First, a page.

Trump Has Been Snubbed Again. This Time By A Major Bank. So What?

Goldman Sachs says it will no longer fund Arctic oil drilling, despite the president’s ambitions. But is it doing enough on climate change?

Goldman Sachs has followed Time Magazine’s lead and become the latest American institution to effectively rank Donald Trump below Greta Thunberg – ruling out future investment in Arctic oil in direct opposition to the president’s ambitions.

The investment banking giant will be the first in the US to end the financing of oil drilling and exploration in an area home to polar bears, moose and 200 species of migratory birds, as it tightens its policy on fossil fuels.

The move has been welcomed by environmental campaigners and could stymie plans unveiled this year by Donald Trump’s government to open up areas of a wildlife reserve in Alaska to oil companies at the expense of the natural habitat and the indigenous peoples who live there.

“The Trump administration may not care about ignoring the will of the American people or trampling Indigenous rights, but a growing number of major financial institutions are making it clear that they do,” said Ben Cushing of the environmental campaign group, the Sierra Club.

But Goldman Sachs has also been criticised for not going far enough and US banks still lag far behind their European counterparts in taking measures to tackle the climate crisis.

<strong>An airplane flies over caribou from the Porcupine Caribou Herd on the coastal plain of the Arctic National Wildlife Refuge in northeast Alaska. </strong>
An airplane flies over caribou from the Porcupine Caribou Herd on the coastal plain of the Arctic National Wildlife Refuge in northeast Alaska.

What is Goldman Sachs doing?

Despite making vast profits, fossil fuel companies still rely on banks to finance the creation and financing of new projects.

An investigation by The Guardian earlier this year found investment banks provided more than $700bn (£523bn) between 2016 and 2018.

Goldman Sachs has announced it will no longer finance oil drilling anywhere in the Arctic, as well as for thermal coal mines and coal-fired power projects worldwide.

Why now?

When making the announcement, the bank said it recognises the “scale and urgency of challenges posed by climate change” and that a “healthy environment is necessary for the well-being of society, our people and our business, and is the foundation for a sustainable and strong economy”.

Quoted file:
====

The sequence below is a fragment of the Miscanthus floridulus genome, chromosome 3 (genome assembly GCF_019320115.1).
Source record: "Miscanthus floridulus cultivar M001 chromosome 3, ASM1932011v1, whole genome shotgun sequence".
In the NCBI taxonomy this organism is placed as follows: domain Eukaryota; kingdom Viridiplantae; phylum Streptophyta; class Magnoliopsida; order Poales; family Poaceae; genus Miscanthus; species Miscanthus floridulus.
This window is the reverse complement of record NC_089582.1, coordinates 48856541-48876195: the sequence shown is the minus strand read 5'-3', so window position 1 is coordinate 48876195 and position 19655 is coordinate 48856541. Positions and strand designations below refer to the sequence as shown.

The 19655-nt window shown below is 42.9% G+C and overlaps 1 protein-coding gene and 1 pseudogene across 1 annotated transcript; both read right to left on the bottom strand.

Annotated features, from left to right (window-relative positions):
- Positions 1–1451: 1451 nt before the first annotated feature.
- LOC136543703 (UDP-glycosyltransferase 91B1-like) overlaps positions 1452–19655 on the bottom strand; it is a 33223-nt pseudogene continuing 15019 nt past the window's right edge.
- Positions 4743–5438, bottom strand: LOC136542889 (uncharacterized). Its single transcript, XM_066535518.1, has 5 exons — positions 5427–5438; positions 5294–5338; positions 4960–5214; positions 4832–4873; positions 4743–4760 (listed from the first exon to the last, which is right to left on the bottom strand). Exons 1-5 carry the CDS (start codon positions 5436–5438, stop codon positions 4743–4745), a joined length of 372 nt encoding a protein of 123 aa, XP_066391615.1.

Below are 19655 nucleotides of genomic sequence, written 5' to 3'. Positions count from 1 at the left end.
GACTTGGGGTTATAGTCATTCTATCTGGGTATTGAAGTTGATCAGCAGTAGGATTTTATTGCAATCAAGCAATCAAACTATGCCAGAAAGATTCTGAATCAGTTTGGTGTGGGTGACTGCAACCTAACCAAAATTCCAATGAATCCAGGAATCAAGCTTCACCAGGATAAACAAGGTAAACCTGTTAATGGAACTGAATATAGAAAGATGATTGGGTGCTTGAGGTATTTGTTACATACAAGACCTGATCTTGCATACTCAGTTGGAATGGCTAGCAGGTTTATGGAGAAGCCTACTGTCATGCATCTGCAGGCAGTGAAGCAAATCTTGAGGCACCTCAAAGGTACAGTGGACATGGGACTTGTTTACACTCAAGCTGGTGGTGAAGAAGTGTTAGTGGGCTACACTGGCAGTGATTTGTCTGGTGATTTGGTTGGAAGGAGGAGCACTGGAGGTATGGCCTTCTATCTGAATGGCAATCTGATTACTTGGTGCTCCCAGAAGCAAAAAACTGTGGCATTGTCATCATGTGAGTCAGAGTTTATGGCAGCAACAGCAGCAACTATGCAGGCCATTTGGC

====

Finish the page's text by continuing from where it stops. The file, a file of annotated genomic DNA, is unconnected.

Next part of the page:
That’s the official line, but a more cynical interpretation it that not being seen to care about the environment is increasingly untenable as a business, especially in the year of Greta Thunberg and Extinction Rebellion.

What is Goldman Sachs not doing?

There’s more to fossil fuels than just drilling in the Arctic and coal, and while Goldman Sachs are addressing other areas, their stance on them is nowhere near as robust.

When it comes to controversial techniques such as fracking and oil sands, the bank has only announced “enhanced due diligence”.

<strong>A polar bear wearing a GPS video-camera collar lies on a chunk of sea ice in the Beaufort Sea.</strong>
A polar bear wearing a GPS video-camera collar lies on a chunk of sea ice in the Beaufort Sea.

What does Trump want to do?

President Trump has made no secret of his disregard for environmental issues, most notably pulling the US out of the Paris Climate Accords.

Last month the White House revealed environmentally sensitive but potentially oil-rich areas of the Arctic National Wildlife Refuge in Alaska will be opened to oil development under a new Trump administration proposal to undo Obama-era protections.

The proposed changes are described in a draft environmental impact statement for managing the National Petroleum Reserve in Alaska, a 23m-acre unit of federal land (about the size of 11.5m football pitches, if that’s your bag) the western side of Alaska’s North Slope.

The draft contained a set of options and the most aggressive would allow oil development in 81% of the reserve.

Under the Obama-era management plan enacted in 2013 and currently in effect, about half the reserve is open to oil development and half is protected for its wildlife and cultural values.

But new oil discoveries and the westward spread of North Slope oil-field development justifies increased access for drilling, Trump administration officials argue.

What is the Arctic National Wildlife Refuge?

The refuge is an area of north-eastern Alaska some 48,000 square miles in size.

It is home to caribou, polar bears, waterbirds, arctic foxes, black and brown bears, moose as well as countless species of flora.

It is also home for part of the year for 200 species of birds including snowy owls, Arctic terns and golden eagles.


Does anyone live there?

The area is also home to the indigenous Gwich’in tribe who call it Iizhik Gwats’an Gwandaii Goodlit – The Sacred Place Where Life Begins.

Bernadette Demientieff, executive director of the Gwich’in Steering Committee, said: “Drilling in the Arctic Refuge would permanently destroy the primary food source of the Gwich’in people, our culture, and our way of life.

“The Trump administration may have made up their minds about selling off this sacred place, but the fight is far from over. We’re glad to see Goldman Sachs recognise that the Arctic Refuge is no place for drilling and we hope that other banks, and the oil companies they fund, will follow their lead.”

Which other banks have done this?

According to, Barclays, Standard `Chartered and RBS are among 12 banks that have ended direct finance for Arctic projects covering onshore and offshore areas.

A further four banks including HSBC and Lloyds ave ended direct financing for offshore Arctic projects only.

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